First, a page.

On the morning of February 6, 2013, the left oppositionist Chokri Belaid, chairman of the left-wing nationalist Watad party and board member of the left-wing party alliance Front Populaire, was deliberately shot while leaving his house. The attack caused great concern in Tunisia. Several hundred thousand people paid their last respects to the lawyer when he was buried in a martyr’s grave in Tunis two days after his death. His widow, Basma Khalfaoui, has led the fight to solve the murder ever since. The lawyer and women’s rights activist, who was previously relatively unknown to the public, has become an icon for many Tunisians.
On the eve of his death, Belaid had warned against political violence on television. He himself was threatened several times, but received no police protection. Many Tunisians therefore blame the Tunisian government, especially the strongest party, Ennahdha, for Belaid’s death. In the meantime, the police have identified the alleged murderer, but it is still unclear who the people behind the crime are. The Tunisian Interior Ministry hinted that Salafist extremists were behind the attack. His widow has now set up a committee that wants to try independently to solve the case.
The attack on Belaid led to a government crisis that had been smoldering for months. The then Prime Minister Hamadi Jebali had already tried to implement a government reshuffle since late summer 2012. On the day of the murder, he announced that he would set up an independent, apolitical government of experts to lead Tunisia until the elections. However, he failed again and could not prevail against the more radical wing of his party, so that he resigned on February 19, 2013. The former interior minister Ali Larayedh was nominated as the new prime minister, he formed a greatly reduced cabinet. In his inaugural address, Larayedh promised that the new government would remain in office for a maximum of nine months and that the constitution would be adopted and new elections held before the end of 2013.
According to ehistorylib, Jebali’s resignation met with broad approval in parts of the population, as he was the first politician in Ennahdha to openly oppose the will of the majority of the party and of Chairman Rached Ghannouchis. However, parts of the opposition see this primarily as a propaganda maneuver.
Less than six months after Belaid’s murder, a second political murder shook the Tunisian public. The MP Mohamed Brahmi was shot on the national holiday, July 25, 2013, apparently with the same weapon as Belaid. This exacerbated the simmering crisis again. Tens of thousands of protesters took to the streets calling for an open sit-in in front of the constitutional assembly. Around sixty MPs resigned from their work. Subsequently, there were repeated large demonstrations by the pro and anti-government side, with the sit-in of the government opponents being violently broken up by the police several times.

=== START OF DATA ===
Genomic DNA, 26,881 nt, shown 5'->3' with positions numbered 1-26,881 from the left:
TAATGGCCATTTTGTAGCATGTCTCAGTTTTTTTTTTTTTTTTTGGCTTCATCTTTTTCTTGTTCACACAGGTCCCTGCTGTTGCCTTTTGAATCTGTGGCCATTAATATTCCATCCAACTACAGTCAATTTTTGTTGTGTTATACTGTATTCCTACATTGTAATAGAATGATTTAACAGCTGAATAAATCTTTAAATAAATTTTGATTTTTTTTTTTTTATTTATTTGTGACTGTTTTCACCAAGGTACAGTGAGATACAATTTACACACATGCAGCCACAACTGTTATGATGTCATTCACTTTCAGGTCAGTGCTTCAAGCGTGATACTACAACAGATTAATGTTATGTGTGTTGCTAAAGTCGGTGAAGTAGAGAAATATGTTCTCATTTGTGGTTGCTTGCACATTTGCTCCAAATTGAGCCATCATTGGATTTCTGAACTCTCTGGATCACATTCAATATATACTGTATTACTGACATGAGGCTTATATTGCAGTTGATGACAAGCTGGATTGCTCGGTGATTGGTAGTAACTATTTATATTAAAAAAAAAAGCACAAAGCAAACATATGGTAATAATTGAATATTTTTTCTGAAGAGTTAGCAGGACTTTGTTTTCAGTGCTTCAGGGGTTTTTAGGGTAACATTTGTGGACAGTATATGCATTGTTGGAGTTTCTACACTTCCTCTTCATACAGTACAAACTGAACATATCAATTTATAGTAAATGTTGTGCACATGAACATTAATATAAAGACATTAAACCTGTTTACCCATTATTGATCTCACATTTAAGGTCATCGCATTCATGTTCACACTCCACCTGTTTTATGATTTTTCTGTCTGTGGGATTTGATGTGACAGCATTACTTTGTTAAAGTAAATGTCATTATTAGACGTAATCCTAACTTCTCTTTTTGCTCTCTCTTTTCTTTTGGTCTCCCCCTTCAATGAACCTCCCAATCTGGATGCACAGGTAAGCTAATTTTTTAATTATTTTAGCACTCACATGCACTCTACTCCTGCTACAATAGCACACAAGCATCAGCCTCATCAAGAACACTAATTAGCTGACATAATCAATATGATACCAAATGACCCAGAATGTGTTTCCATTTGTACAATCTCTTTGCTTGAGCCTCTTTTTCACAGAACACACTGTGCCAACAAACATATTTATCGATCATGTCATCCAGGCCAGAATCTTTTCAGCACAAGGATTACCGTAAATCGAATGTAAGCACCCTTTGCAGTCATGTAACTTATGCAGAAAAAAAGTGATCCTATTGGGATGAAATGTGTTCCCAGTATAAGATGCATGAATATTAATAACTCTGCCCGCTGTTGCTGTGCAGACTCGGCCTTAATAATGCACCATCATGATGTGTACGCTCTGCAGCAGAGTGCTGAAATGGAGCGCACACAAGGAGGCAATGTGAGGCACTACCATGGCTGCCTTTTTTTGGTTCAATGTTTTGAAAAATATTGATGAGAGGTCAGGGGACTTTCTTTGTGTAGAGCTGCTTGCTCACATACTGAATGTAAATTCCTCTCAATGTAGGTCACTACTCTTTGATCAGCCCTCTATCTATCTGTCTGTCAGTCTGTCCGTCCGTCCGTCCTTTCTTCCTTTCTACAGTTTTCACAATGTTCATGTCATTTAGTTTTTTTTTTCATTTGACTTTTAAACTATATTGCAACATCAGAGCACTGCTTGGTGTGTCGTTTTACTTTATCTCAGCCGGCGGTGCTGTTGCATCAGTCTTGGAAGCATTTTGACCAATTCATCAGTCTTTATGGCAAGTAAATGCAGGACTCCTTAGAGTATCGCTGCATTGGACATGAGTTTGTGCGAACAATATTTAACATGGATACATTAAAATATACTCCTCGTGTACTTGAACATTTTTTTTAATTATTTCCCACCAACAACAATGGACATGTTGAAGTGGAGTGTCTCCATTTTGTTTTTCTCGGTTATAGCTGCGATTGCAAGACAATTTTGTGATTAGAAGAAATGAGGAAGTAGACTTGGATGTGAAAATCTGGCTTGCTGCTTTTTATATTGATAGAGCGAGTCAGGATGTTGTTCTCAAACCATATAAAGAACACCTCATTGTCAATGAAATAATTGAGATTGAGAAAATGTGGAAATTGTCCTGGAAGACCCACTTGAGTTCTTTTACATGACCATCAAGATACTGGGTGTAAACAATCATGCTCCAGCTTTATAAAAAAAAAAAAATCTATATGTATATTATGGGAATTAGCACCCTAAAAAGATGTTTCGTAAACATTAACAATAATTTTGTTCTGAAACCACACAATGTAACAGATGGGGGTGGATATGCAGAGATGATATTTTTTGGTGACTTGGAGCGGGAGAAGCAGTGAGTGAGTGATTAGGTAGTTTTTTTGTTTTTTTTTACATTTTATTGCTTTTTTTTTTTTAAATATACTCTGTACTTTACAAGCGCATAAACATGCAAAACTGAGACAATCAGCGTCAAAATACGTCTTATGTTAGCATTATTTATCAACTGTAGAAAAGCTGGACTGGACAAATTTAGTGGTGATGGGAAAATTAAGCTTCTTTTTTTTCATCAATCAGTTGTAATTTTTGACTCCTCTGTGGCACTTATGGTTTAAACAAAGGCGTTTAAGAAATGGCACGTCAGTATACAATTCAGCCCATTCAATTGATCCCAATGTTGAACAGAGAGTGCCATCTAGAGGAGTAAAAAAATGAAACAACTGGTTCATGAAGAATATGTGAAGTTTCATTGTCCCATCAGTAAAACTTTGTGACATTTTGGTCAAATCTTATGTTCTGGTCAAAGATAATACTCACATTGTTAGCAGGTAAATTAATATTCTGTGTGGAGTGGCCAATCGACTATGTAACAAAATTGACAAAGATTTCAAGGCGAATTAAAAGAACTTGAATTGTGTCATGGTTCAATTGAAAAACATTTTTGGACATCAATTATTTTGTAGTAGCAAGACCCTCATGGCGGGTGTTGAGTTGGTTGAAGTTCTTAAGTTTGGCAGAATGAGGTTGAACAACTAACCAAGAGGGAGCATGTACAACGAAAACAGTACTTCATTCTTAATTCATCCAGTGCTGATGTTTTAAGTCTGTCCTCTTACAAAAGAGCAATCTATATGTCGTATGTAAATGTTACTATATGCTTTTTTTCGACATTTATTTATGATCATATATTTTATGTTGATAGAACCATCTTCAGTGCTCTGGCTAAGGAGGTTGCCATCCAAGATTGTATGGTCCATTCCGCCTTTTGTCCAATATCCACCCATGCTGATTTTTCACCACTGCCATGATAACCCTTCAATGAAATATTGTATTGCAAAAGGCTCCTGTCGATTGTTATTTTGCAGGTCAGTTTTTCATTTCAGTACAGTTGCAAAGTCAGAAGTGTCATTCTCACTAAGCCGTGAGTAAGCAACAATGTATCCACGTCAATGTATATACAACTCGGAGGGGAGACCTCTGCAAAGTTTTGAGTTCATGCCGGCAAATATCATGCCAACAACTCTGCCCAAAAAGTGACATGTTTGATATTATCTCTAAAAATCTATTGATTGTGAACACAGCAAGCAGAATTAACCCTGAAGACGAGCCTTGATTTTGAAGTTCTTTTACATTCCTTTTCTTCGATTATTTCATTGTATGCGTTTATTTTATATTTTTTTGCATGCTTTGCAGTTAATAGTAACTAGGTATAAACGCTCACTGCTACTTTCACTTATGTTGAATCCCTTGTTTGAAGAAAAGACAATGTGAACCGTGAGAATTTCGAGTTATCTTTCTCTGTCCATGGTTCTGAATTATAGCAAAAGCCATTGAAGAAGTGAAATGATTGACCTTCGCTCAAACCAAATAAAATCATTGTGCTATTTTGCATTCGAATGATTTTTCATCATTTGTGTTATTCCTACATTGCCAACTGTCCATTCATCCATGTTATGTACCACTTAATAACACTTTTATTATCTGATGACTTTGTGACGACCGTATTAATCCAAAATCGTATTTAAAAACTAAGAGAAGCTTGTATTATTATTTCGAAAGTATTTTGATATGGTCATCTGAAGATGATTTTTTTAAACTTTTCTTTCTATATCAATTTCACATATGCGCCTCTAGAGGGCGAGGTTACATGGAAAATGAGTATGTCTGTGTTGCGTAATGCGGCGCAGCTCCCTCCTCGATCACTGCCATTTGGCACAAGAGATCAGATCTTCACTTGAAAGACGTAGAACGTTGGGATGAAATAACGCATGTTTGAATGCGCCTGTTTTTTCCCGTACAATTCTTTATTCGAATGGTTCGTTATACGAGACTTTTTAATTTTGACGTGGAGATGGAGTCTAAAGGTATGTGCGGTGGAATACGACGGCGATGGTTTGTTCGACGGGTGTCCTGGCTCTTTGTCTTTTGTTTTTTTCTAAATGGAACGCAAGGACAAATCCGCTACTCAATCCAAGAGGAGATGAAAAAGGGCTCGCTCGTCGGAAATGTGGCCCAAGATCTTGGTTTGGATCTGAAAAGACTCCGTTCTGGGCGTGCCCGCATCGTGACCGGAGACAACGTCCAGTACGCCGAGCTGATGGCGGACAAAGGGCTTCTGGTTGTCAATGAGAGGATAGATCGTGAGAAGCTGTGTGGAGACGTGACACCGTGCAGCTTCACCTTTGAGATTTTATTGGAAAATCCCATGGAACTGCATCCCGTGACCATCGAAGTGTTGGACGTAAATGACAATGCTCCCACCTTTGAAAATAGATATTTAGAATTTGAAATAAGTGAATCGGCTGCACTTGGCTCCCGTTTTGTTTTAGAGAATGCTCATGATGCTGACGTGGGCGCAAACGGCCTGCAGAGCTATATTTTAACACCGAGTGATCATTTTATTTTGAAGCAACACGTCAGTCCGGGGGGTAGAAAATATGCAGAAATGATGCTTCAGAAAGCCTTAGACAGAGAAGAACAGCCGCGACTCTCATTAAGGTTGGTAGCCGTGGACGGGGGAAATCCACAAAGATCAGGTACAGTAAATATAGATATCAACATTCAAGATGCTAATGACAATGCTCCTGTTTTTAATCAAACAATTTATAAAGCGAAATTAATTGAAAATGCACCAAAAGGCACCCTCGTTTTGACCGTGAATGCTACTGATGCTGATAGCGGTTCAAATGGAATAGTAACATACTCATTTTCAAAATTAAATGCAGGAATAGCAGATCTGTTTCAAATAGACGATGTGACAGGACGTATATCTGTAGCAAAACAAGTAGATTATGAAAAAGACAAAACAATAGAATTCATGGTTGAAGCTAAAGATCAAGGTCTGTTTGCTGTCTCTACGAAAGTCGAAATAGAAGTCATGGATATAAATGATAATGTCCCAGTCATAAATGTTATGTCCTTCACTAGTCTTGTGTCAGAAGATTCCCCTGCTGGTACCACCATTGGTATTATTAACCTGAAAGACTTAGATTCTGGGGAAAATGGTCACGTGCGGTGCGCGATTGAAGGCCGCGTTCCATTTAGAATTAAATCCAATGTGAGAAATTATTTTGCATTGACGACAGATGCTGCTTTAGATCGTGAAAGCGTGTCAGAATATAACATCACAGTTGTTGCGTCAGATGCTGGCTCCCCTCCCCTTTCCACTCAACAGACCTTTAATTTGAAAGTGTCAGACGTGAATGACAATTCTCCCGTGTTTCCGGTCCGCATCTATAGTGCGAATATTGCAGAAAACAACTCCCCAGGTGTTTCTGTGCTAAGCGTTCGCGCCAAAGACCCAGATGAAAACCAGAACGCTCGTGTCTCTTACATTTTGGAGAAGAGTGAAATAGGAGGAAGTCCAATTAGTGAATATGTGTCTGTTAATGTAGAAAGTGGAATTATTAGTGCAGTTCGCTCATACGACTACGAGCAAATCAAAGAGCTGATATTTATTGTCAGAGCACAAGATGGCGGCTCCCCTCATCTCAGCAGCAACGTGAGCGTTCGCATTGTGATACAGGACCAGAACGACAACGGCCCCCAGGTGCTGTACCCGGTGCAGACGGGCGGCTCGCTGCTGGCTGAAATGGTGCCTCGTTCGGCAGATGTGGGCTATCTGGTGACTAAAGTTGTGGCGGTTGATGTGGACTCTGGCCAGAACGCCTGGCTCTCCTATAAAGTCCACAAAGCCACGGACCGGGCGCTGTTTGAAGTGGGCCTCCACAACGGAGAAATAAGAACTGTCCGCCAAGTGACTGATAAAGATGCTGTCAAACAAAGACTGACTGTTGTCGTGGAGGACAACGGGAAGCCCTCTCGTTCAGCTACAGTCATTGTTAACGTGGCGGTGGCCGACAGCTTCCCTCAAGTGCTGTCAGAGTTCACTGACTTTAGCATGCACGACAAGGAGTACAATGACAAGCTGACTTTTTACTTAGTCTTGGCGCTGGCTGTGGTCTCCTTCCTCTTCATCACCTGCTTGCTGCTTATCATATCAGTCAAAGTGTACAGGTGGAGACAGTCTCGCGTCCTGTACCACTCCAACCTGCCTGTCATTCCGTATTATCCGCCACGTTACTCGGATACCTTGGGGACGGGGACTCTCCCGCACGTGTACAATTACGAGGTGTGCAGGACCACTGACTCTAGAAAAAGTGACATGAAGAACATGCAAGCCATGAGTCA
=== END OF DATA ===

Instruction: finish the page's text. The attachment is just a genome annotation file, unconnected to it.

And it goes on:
The opposition, which had united in a so-called rescue front (Front du salut national), demanded the resignation of the government, its replacement by an apolitical government of experts, and the dissolution of the constitutional assembly. The constitution should be terminated by an independent committee of experts.
The rescue front consisted of various opposition parties and civil society organizations of various political stripes – from the conservative NidaaTounes around the former Prime Minister Beji Caid Essebsi to the left Popular Front alliance around Hamma Hammami (which also included the two murder victims Chokri Belaid and Mohamed Brahmi), to the Tamarod movement, which is extremely small in Tunisia. The sixty or so MPs who resigned their work in the Constituent Assembly after Brahmi’s murder were also part of the rescue front.
The governing coalition, and above all Ennahdha, which had to struggle with falling support from the population, initially rejects the demands of the rescue front. This brought the country to a political standstill. Finally, a mediator group, the so-called quartet from the trade union union UGTT, the employers’ association UTICA, the human rights league and the bar association, succeeded in reaching an agreement after months of negotiations. The coalition troika made way for a largely non-party expert government around the former industry minister Mehdi Jomaa.
A historic novelty is that the trade union and the employers’ association UTICA, under the leadership of Wided Bouchamaoui, are taking a joint position, both with regard to the political crisis and the economic situation that is increasingly endangered.